But I suppose he didn’t, because between now and 2023 he knows who the “targets” are, and once he gets the fresh powers he now seeks, he can proceed to handle them accordingly to pre-empt or complement the likely outcomes of the Cabinet White Paper arising from the ongoing COIs.

Whereas if between now and 2023, if anyone outside his net is apprehended (meaning their own) he can absolve himself from accusations of being biased as he watches the Attorney General proceed to apply the Nolle-Prosequi fait to his satisfaction at a safe distance.

I am suspicious of the genuineness of the intentions of the ACC Commissioner in this particular enterprise.

Already the ACC has since been “arranging settlements” with accused persons, and in recent times they are publishing running totals, even though the existing ACC 2008 Laws make no provision for that. Does it then mean accused persons consenting to such settlements could have been over-charged or under-charged?

Why the need to further empower the ACC Commissioner to impose ban on citizens from holding public offices for any number of years? Wouldn’t such additional powers be too much for the head of an institutions whose role is fundamentally prosecutorial?

Is the ACC technically equipped and sufficiently resourced to combine all such roles together?

Already in the preamble of the proposed amendments they complained that the volume of Assets Declaration Forms requiring scrutiny would have to be whittled down to specific Service Grades (7 and above). So why not focus on issues they can handle efficiently and leave the Courts to do the rest?


One grey area about this (private) settlement arrangement between the ACC and accused persons is that the general public is hugely kept in the dark about: (1) how those private settlements were arrived at; (2) What inducements – if any – had to be made for the ACC to prefer private settlements to Criminal proceedings on a case by case basis; (3) Whether the amounts advertised as having been recovered represent the full sums of moneys originally alleged to have been defalcated by the accused persons from the State.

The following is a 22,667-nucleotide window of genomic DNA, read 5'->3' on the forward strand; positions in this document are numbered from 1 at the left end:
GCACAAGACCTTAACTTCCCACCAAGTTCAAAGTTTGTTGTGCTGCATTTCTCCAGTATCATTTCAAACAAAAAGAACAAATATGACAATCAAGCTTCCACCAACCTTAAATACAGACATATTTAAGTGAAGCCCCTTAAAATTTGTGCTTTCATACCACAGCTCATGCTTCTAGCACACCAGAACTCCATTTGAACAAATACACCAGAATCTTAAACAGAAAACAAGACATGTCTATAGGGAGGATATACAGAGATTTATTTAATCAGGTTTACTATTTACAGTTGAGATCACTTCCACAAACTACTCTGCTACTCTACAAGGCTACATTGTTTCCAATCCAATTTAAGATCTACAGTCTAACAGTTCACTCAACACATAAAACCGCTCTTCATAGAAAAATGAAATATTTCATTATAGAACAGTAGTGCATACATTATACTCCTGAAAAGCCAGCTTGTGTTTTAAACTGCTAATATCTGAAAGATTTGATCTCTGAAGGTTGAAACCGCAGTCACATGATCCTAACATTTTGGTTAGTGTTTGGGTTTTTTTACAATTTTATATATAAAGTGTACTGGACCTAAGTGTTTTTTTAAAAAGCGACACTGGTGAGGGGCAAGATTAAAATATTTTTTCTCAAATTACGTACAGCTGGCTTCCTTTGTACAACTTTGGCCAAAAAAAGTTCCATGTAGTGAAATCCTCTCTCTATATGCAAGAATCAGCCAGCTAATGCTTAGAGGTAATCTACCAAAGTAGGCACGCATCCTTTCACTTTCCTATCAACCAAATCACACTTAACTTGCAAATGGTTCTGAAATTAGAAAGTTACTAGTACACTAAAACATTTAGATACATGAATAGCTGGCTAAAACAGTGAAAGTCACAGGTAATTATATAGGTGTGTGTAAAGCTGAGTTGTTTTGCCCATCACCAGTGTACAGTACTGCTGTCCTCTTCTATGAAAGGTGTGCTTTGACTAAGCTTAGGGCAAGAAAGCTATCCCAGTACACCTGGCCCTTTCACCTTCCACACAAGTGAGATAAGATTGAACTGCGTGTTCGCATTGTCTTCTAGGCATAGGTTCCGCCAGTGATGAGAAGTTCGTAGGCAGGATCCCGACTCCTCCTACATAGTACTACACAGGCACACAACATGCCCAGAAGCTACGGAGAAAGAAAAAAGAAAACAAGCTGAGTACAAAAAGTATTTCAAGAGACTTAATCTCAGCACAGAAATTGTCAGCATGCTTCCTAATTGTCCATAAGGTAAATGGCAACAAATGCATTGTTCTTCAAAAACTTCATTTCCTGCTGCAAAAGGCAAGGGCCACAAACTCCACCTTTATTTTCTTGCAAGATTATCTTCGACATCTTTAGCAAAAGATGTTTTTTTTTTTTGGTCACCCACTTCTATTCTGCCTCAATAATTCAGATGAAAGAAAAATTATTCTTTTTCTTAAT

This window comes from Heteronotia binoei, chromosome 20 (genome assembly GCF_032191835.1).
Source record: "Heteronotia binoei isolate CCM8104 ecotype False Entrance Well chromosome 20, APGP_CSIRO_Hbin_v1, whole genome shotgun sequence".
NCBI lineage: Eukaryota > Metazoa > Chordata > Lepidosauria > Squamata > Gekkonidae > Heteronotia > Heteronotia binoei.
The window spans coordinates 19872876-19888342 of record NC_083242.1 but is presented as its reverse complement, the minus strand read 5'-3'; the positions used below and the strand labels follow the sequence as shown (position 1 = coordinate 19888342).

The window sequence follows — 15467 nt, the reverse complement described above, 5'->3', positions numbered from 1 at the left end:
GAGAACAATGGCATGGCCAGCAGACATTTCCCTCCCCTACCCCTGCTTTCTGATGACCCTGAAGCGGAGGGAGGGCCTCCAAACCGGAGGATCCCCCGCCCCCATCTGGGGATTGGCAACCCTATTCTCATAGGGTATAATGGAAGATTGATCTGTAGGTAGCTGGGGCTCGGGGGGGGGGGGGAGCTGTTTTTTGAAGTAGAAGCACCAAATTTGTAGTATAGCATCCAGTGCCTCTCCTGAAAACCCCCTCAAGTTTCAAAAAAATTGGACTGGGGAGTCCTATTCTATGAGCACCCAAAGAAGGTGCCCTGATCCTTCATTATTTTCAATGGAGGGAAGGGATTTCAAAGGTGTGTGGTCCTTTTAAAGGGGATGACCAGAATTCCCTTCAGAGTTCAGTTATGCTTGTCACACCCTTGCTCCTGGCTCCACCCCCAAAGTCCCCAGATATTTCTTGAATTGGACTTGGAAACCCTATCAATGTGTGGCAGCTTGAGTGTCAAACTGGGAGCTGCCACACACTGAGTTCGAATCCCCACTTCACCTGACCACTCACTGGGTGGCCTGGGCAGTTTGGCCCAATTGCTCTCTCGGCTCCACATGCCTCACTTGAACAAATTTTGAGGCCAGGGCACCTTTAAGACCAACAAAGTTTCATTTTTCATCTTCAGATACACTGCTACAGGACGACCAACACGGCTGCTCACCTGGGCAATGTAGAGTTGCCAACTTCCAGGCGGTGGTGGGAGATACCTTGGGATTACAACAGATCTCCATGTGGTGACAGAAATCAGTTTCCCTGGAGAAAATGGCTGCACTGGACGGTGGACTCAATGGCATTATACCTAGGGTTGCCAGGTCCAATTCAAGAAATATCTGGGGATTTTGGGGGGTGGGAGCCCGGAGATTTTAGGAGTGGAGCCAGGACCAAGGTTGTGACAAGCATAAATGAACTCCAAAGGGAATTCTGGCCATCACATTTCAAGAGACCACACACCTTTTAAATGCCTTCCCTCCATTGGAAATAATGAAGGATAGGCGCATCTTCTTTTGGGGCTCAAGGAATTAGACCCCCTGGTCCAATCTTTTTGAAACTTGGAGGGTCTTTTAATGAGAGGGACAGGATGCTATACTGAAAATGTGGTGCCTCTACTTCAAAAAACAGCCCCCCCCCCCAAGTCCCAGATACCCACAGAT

The ACC announces the quantum recovered, but do not say how much was originally stolen.  And by not doing so, is the public/State not short-changed.

The public is further unable to ascertain whether in the interest of justice, accused persons with whom settlement arrangements are reached are allowed legal representations throughout the process (to avoid the ACC being accused of coercion), and a guarantee obtained from the ACC indemnifying them in return against further indictments or prosecutions on those same matters by any other prosecutorial arm of government, including the ongoing COIs.

Now, that requirement should not be downplayed to avoid subjecting those who have reached settlement arrangements with the ACC to “double jeopardy”, as in recent weeks we have been made to understand that a clear dichotomy now exist between the ACC investigations and the COIs proceedings.